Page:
Tuesday, July 31, 2012

Time to come out of hiding

I am getting back to a place where I care enough about art and felting to feel like I can blog again. It has been rough ever since one of my meds was changed to generic. My cognitive functioning and memory were so bad I decided I would rather be depressed or manic. As a last ditch effort to not do a total med change the good doctor wrote a script for name brand only and I think it is working. (I now spend a third of my income for meds but at least I CAN pay.)
For this post I am just going to share a few things that I have been able to do since I last wrote. Most of all I worked outside. Being outdoors is the best remedy for me when life seems too hard. In March I started building a stick fence around my vegetable garden to keep the chickens out. I got the idea from seeing my friend Cheryl Christner's stick fence last August. I had been pruning the fruit trees and thought the trimmings would work for the fence. It would also keep me from adding to the brush pile which had grown huge since clearing out around the barn and our "Snowtober" storm. I made it my goal to only use materials that were either invasive or needed trimming anyway. It started like this...

using sumac and the fruit tree trimmings (the sumac actually started to sprout as the weather warmed). I only had enough of those materials to do that side of the garden. So I needed to change my design as I turned the corner (I also get bored too fast to do the same design over and over). For the next section I added more curves and hearts, now adding choke cherry that had been damaged in the snow storm (that sprouted too). 

Next I built a gate...with a chicken design in the center. I found a grapevine tendril that was perfect for the eye...

 Then I decided to use up some of the drier brush...kind of like a vertical brush pile. Now when I find sticks on the lawn I can just stick them in the fence!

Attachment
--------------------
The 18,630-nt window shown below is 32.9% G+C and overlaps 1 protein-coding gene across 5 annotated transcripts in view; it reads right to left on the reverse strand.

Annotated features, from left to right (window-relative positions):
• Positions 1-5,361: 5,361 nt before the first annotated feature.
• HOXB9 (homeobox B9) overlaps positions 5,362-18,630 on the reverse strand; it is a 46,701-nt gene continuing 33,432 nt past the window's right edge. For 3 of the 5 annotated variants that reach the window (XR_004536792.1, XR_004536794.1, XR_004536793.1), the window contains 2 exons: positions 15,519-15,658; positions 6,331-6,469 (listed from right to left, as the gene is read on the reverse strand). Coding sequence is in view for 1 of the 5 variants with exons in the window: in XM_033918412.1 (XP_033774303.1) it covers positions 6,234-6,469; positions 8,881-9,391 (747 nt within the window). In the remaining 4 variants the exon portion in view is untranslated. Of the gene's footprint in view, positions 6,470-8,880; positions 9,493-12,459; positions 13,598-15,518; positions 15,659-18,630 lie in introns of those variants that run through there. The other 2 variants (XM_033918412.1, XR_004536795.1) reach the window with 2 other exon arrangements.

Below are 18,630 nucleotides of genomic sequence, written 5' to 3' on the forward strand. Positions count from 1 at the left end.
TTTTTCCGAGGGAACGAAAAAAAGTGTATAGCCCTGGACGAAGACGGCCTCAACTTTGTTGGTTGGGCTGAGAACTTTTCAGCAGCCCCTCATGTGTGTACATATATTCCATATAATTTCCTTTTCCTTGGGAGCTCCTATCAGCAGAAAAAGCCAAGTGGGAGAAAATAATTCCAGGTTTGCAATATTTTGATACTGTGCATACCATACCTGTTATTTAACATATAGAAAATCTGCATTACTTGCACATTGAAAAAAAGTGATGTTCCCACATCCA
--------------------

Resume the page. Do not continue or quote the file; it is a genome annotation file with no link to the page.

Then another gate...this time made with old junk wood from in the barn.
By the time I got to the next corner the pussy willows had finished blooming so I went ahead and cut the broken branches. Willow is one of the traditional materials to use for weaving and I can see why. It was such a joy to work with I decided I wanted to tackle making an archway for the next gate.This is the start of it...
Once the garden got growing and the weather got so hot I stopped working on the fence. I hope to finish it in the fall. In the mean time I am enjoying the fruits of my labor (sadly so are the bugs, and I will not use petrochemicals to stop them so not much squash this year).
During this time I had a few things happen which caused me to have a lot of negative feelings about felting, one of which I will go into detail about in my next post. (Hint: it is a common fear of wool lovers). The only other creative thing I did was to play with my pastels, which I had not touched in years. I am pleased that I finished the picture even though I am not all that happy with the results.

Really, to get the results I want would take more colors and a lot more practice with the medium. BUT happily my oldest sister came to visit last month and said something that got me to go back to felting, a medium I feel more confident with. She told me not to stop felting because "there is too much talent here to waste". I had not thought about it in that way before. Thanks again Fran!
Now time to get to work...


  1. You are one of *the most* talented.... in more ways than one.
    Leave today. Hope to see you when I return. I wish I had your photographic "eye" so I could take wonderful pictures. '
    Love the fence...the arch is a perfect addition.
    Much love...Hugs to Dad

  2. Diane the chicken fence is completely awesome! Along with everything else, of course. :-)

  3. You fence is the most beautiful I have seen in this style. I love it

    1. Thank you Gloria. It lasted two years in this configuration. Not bad but I did not really want to rebuild that often. When I repaired it in the spring with some pussy willow trimmings they grew so now I have mainly a living fence of pussy willows.